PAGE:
Research methodology for international FDI and place branding in Ukraine
Kadie Ward / December 7, 2012
In today’s competitive FDI market, local communities need a realistic and well-structured marketing strategy. As part of this strategy, cities need to effectively manage the process of developing a brand and strategy if they want to be competitive in a global market.
Since February 2012 I’ve had the opportunity to work with The Federation of Canadian Municipalities Municipal Local Economic Development Programming teaching place-branding and marketing to twelve Ukrainian municipalities. With their economies in transition, Ukrainian cities are interested in identifying and defining how they can participate in the global economic development supply chain.
Recently, the MLED Project held a two-day workshop with partner municipalities in the Dnipropetrovsk oblast – Dnipropetrovsk, Nikopol, Kryvyi Rih and Pavlograd – all of whom are currently developing projects with municipal marketing and branding as the priority. The workshop was structured as a step by step introduction to branding/marketing methodology and combined a series of thematic presentations and practical exercises.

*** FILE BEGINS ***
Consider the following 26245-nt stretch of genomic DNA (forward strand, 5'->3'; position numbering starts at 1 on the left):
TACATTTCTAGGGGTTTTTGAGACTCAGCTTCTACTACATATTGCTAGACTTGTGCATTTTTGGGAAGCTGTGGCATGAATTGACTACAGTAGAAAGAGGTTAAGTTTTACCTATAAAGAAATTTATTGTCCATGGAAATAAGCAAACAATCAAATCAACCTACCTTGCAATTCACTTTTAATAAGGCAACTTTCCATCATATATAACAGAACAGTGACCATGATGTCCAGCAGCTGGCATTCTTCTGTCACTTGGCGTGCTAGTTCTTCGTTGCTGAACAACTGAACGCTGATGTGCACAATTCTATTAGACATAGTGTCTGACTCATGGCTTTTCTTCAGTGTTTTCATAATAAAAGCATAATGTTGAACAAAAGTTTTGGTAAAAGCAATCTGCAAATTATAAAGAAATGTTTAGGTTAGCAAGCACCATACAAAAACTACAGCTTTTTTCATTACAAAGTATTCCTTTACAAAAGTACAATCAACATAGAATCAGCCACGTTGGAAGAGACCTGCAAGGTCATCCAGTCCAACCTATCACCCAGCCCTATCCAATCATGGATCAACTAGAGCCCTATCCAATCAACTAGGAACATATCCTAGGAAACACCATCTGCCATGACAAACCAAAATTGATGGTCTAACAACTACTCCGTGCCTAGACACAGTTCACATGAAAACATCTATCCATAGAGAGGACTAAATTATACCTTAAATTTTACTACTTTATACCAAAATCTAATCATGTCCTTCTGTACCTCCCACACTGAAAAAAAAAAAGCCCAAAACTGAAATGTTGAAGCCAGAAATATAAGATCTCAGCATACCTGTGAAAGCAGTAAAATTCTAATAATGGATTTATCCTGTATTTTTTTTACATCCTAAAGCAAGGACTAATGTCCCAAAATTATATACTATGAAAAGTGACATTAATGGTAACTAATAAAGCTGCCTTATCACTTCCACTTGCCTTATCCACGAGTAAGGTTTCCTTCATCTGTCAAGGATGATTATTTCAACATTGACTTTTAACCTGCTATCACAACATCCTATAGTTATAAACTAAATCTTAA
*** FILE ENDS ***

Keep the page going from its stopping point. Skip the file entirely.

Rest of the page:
Nathan Morrison, Brand Manager, Regina Communications Division, and I explained how market research is the foundation for branding, and articulated how to develop and apply it to municipal branding.
Too often cities forget the roll of market research: data collection and data analysis, stakeholder engagement, and focus group organization when defining their brand or understanding the perception of their assets.
Developing a comprehensive brand and marketing platform for a city requires a fulsome internal and external analysis that includes understanding your citizens perceptions of your city. Nathan and I demonstrated the importance of looking inward, before speaking externally.
As your city prepares its 2013 marketing plans, I challenge you to look at your 2012 activity. What does that say about your city? How should you position your city within that context, or is it time to change the context?